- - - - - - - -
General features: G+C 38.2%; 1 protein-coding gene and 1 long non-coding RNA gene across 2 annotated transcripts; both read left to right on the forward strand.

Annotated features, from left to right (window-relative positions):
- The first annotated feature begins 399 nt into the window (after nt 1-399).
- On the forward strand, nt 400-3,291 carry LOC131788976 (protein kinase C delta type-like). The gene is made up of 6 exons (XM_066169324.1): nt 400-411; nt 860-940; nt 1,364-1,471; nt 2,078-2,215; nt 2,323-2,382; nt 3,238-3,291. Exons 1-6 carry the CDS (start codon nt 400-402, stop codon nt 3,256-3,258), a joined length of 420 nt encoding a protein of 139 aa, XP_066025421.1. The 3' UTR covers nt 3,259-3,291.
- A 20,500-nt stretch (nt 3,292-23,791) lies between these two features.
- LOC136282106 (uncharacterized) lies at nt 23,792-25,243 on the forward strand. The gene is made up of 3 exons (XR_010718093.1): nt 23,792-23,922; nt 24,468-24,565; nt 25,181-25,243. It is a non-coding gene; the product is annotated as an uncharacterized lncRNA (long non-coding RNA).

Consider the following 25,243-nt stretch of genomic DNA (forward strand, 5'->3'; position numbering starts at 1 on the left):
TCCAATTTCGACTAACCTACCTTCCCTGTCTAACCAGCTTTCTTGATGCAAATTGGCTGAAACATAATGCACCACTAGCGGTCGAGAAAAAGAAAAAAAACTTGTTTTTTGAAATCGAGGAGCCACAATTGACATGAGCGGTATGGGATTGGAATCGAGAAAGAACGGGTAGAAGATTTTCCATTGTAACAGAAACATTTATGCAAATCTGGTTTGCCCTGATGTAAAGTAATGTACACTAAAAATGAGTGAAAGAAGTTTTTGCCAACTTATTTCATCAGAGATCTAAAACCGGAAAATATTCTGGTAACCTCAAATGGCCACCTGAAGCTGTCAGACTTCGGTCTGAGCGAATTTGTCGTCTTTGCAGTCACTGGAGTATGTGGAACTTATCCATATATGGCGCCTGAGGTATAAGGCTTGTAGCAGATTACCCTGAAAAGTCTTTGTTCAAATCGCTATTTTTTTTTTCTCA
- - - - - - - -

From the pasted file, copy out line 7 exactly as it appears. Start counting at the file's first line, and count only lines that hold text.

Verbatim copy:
Consider the following 25,243-nt stretch of genomic DNA (forward strand, 5'->3'; position numbering starts at 1 on the left):